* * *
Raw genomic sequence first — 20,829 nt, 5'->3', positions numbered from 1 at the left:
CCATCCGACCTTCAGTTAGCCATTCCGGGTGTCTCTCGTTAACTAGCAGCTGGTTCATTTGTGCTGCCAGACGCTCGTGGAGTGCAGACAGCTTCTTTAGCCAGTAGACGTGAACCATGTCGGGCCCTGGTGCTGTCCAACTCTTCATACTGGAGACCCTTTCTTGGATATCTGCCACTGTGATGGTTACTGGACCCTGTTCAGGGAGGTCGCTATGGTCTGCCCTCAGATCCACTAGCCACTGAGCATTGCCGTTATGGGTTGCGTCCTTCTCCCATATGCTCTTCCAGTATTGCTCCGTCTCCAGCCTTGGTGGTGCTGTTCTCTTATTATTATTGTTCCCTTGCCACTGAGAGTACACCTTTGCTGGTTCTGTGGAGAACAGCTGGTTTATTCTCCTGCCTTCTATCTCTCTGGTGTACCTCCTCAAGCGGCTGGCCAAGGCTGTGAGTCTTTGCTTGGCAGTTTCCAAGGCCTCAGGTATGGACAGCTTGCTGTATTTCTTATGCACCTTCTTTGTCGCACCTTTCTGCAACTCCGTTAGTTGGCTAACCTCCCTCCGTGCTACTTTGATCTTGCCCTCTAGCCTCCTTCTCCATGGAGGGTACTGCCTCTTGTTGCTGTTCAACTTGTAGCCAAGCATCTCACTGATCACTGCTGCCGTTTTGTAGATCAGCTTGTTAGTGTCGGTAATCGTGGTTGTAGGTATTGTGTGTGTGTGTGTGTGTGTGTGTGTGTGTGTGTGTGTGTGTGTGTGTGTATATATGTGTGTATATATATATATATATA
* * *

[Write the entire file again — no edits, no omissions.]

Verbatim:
Raw genomic sequence first — 20,829 nt, 5'->3', positions numbered from 1 at the left:
CCATCCGACCTTCAGTTAGCCATTCCGGGTGTCTCTCGTTAACTAGCAGCTGGTTCATTTGTGCTGCCAGACGCTCGTGGAGTGCAGACAGCTTCTTTAGCCAGTAGACGTGAACCATGTCGGGCCCTGGTGCTGTCCAACTCTTCATACTGGAGACCCTTTCTTGGATATCTGCCACTGTGATGGTTACTGGACCCTGTTCAGGGAGGTCGCTATGGTCTGCCCTCAGATCCACTAGCCACTGAGCATTGCCGTTATGGGTTGCGTCCTTCTCCCATATGCTCTTCCAGTATTGCTCCGTCTCCAGCCTTGGTGGTGCTGTTCTCTTATTATTATTGTTCCCTTGCCACTGAGAGTACACCTTTGCTGGTTCTGTGGAGAACAGCTGGTTTATTCTCCTGCCTTCTATCTCTCTGGTGTACCTCCTCAAGCGGCTGGCCAAGGCTGTGAGTCTTTGCTTGGCAGTTTCCAAGGCCTCAGGTATGGACAGCTTGCTGTATTTCTTATGCACCTTCTTTGTCGCACCTTTCTGCAACTCCGTTAGTTGGCTAACCTCCCTCCGTGCTACTTTGATCTTGCCCTCTAGCCTCCTTCTCCATGGAGGGTACTGCCTCTTGTTGCTGTTCAACTTGTAGCCAAGCATCTCACTGATCACTGCTGCCGTTTTGTAGATCAGCTTGTTAGTGTCGGTAATCGTGGTTGTAGGTATTGTGTGTGTGTGTGTGTGTGTGTGTGTGTGTGTGTGTGTGTGTGTGTGTGTATATATGTGTGTATATATATATATATATA